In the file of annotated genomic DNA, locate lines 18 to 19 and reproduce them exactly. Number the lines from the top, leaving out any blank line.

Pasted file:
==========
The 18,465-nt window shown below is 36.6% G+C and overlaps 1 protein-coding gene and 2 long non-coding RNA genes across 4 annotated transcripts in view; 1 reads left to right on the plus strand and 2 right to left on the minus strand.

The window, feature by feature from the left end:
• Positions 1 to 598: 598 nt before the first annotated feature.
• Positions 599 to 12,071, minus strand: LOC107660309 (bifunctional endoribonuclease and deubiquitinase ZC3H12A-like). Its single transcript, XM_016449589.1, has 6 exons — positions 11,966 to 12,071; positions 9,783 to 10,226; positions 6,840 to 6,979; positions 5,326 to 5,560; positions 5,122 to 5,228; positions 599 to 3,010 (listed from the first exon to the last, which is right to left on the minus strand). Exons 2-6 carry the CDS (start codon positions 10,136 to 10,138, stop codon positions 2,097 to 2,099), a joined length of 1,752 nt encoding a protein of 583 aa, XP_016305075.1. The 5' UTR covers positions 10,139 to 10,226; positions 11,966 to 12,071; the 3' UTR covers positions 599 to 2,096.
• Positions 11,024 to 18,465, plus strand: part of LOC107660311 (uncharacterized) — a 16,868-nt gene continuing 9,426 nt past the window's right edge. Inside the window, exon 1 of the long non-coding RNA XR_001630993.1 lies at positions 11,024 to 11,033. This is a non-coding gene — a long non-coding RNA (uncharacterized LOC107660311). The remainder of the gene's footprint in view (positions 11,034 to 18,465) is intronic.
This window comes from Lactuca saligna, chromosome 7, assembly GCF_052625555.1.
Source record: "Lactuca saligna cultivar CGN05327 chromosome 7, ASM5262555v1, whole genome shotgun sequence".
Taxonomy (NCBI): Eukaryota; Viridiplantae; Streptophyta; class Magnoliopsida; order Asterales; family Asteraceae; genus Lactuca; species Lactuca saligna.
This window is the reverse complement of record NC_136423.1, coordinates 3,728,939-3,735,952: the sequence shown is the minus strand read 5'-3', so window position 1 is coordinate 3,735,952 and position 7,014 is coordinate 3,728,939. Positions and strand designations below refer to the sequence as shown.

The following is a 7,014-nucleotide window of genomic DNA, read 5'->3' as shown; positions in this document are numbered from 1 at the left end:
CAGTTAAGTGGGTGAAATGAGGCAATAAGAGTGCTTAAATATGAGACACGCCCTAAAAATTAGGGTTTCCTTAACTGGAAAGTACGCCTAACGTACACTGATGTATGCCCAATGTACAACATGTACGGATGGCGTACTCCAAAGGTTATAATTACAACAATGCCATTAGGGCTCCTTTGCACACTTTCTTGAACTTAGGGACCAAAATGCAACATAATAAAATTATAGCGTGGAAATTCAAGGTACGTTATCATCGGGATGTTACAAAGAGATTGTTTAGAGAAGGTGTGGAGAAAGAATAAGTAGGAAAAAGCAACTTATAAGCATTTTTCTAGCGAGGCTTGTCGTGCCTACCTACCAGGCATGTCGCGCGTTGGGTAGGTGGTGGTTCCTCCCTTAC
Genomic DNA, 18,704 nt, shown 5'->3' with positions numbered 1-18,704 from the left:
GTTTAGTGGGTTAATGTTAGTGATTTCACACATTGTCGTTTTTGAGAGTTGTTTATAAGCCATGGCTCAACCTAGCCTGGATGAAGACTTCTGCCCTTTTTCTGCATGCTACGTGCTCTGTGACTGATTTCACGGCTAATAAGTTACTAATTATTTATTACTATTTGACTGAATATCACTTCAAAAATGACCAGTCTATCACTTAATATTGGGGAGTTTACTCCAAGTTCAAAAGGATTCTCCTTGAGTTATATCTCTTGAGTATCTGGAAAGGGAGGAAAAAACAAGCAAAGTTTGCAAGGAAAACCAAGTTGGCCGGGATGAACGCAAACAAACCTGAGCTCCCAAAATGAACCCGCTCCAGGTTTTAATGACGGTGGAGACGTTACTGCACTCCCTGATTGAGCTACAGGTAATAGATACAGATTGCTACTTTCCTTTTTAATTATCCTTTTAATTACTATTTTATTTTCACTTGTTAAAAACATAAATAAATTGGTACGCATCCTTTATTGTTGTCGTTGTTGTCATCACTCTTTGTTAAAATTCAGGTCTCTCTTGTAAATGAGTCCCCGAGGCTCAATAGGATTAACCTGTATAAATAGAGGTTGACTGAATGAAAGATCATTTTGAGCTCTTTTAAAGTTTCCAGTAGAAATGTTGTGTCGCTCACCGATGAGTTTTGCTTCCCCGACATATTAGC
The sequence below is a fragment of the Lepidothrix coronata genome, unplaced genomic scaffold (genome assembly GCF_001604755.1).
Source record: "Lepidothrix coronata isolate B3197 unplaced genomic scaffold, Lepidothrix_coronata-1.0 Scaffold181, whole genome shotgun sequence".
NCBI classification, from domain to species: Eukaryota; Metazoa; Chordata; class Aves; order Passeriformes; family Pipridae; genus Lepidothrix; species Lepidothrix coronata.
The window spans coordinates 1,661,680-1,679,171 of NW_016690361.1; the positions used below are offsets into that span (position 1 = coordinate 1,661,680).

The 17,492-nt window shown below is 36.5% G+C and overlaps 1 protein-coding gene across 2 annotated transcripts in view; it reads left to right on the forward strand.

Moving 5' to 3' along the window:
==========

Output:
The 17,492-nt window shown below is 36.5% G+C and overlaps 1 protein-coding gene across 2 annotated transcripts in view; it reads left to right on the forward strand.

Moving 5' to 3' along the window: